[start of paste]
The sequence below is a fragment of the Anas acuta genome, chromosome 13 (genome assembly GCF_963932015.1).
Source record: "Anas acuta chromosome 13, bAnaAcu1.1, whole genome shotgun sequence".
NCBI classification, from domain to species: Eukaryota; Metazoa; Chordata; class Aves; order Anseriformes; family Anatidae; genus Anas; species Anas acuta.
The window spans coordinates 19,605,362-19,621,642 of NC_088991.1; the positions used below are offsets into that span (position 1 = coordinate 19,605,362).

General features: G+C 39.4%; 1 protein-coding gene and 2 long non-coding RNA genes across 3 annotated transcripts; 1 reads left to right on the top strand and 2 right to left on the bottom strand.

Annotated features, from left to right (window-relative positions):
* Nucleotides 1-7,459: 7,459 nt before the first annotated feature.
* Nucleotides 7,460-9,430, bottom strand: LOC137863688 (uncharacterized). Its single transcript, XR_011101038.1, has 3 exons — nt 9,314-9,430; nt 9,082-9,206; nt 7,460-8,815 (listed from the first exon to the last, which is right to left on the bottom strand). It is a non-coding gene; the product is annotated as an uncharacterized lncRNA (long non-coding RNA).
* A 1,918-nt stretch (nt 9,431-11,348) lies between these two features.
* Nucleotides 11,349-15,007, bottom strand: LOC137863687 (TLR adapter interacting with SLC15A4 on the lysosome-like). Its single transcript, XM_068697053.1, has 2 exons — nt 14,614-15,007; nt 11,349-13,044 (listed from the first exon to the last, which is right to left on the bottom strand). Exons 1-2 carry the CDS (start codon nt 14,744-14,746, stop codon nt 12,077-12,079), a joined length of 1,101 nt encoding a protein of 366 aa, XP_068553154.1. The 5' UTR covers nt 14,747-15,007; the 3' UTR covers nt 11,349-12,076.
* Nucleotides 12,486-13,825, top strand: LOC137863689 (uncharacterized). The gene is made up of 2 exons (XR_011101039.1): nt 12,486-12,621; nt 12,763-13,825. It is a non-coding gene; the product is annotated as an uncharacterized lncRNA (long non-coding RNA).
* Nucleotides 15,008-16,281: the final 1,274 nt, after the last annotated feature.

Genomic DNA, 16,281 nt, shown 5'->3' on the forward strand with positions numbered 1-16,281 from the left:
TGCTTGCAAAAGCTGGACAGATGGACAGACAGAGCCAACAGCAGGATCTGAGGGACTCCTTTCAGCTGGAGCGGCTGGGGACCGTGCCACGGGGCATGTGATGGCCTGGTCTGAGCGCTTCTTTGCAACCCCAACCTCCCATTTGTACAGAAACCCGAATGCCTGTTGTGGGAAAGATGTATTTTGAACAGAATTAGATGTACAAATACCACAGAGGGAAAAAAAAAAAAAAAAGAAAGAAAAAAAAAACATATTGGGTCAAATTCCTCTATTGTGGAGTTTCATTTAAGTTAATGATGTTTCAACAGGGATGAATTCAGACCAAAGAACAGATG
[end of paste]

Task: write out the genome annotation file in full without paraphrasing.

The sequence below is a fragment of the Anas acuta genome, chromosome 13 (genome assembly GCF_963932015.1).
Source record: "Anas acuta chromosome 13, bAnaAcu1.1, whole genome shotgun sequence".
NCBI classification, from domain to species: Eukaryota; Metazoa; Chordata; class Aves; order Anseriformes; family Anatidae; genus Anas; species Anas acuta.
The window spans coordinates 19,605,362-19,621,642 of NC_088991.1; the positions used below are offsets into that span (position 1 = coordinate 19,605,362).

General features: G+C 39.4%; 1 protein-coding gene and 2 long non-coding RNA genes across 3 annotated transcripts; 1 reads left to right on the top strand and 2 right to left on the bottom strand.

Annotated features, from left to right (window-relative positions):
* Nucleotides 1-7,459: 7,459 nt before the first annotated feature.
* Nucleotides 7,460-9,430, bottom strand: LOC137863688 (uncharacterized). Its single transcript, XR_011101038.1, has 3 exons — nt 9,314-9,430; nt 9,082-9,206; nt 7,460-8,815 (listed from the first exon to the last, which is right to left on the bottom strand). It is a non-coding gene; the product is annotated as an uncharacterized lncRNA (long non-coding RNA).
* A 1,918-nt stretch (nt 9,431-11,348) lies between these two features.
* Nucleotides 11,349-15,007, bottom strand: LOC137863687 (TLR adapter interacting with SLC15A4 on the lysosome-like). Its single transcript, XM_068697053.1, has 2 exons — nt 14,614-15,007; nt 11,349-13,044 (listed from the first exon to the last, which is right to left on the bottom strand). Exons 1-2 carry the CDS (start codon nt 14,744-14,746, stop codon nt 12,077-12,079), a joined length of 1,101 nt encoding a protein of 366 aa, XP_068553154.1. The 5' UTR covers nt 14,747-15,007; the 3' UTR covers nt 11,349-12,076.
* Nucleotides 12,486-13,825, top strand: LOC137863689 (uncharacterized). The gene is made up of 2 exons (XR_011101039.1): nt 12,486-12,621; nt 12,763-13,825. It is a non-coding gene; the product is annotated as an uncharacterized lncRNA (long non-coding RNA).
* Nucleotides 15,008-16,281: the final 1,274 nt, after the last annotated feature.

Genomic DNA, 16,281 nt, shown 5'->3' on the forward strand with positions numbered 1-16,281 from the left:
TGCTTGCAAAAGCTGGACAGATGGACAGACAGAGCCAACAGCAGGATCTGAGGGACTCCTTTCAGCTGGAGCGGCTGGGGACCGTGCCACGGGGCATGTGATGGCCTGGTCTGAGCGCTTCTTTGCAACCCCAACCTCCCATTTGTACAGAAACCCGAATGCCTGTTGTGGGAAAGATGTATTTTGAACAGAATTAGATGTACAAATACCACAGAGGGAAAAAAAAAAAAAAAAGAAAGAAAAAAAAAACATATTGGGTCAAATTCCTCTATTGTGGAGTTTCATTTAAGTTAATGATGTTTCAACAGGGATGAATTCAGACCAAAGAACAGATG